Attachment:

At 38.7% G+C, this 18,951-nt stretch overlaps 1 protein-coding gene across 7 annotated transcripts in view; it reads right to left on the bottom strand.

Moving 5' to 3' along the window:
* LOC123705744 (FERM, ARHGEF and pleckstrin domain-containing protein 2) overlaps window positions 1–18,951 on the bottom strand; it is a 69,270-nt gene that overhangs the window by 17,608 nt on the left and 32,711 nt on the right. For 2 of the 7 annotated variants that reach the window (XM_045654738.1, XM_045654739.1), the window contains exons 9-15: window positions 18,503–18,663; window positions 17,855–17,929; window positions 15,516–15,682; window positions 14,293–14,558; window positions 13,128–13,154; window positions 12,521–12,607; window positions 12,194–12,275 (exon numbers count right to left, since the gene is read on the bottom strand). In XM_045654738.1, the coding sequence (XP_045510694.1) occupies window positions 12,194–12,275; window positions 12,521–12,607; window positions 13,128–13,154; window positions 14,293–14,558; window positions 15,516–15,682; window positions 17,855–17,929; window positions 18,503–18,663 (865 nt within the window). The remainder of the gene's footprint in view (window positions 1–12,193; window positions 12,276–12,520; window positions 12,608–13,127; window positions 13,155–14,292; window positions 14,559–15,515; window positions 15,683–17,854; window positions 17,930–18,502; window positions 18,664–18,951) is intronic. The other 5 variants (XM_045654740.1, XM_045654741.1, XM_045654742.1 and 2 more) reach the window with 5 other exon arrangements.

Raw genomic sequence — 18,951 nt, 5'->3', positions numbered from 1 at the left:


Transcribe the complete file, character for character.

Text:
At 38.7% G+C, this 18,951-nt stretch overlaps 1 protein-coding gene across 7 annotated transcripts in view; it reads right to left on the bottom strand.

Moving 5' to 3' along the window:
* LOC123705744 (FERM, ARHGEF and pleckstrin domain-containing protein 2) overlaps window positions 1–18,951 on the bottom strand; it is a 69,270-nt gene that overhangs the window by 17,608 nt on the left and 32,711 nt on the right. For 2 of the 7 annotated variants that reach the window (XM_045654738.1, XM_045654739.1), the window contains exons 9-15: window positions 18,503–18,663; window positions 17,855–17,929; window positions 15,516–15,682; window positions 14,293–14,558; window positions 13,128–13,154; window positions 12,521–12,607; window positions 12,194–12,275 (exon numbers count right to left, since the gene is read on the bottom strand). In XM_045654738.1, the coding sequence (XP_045510694.1) occupies window positions 12,194–12,275; window positions 12,521–12,607; window positions 13,128–13,154; window positions 14,293–14,558; window positions 15,516–15,682; window positions 17,855–17,929; window positions 18,503–18,663 (865 nt within the window). The remainder of the gene's footprint in view (window positions 1–12,193; window positions 12,276–12,520; window positions 12,608–13,127; window positions 13,155–14,292; window positions 14,559–15,515; window positions 15,683–17,854; window positions 17,930–18,502; window positions 18,664–18,951) is intronic. The other 5 variants (XM_045654740.1, XM_045654741.1, XM_045654742.1 and 2 more) reach the window with 5 other exon arrangements.

Raw genomic sequence — 18,951 nt, 5'->3', positions numbered from 1 at the left: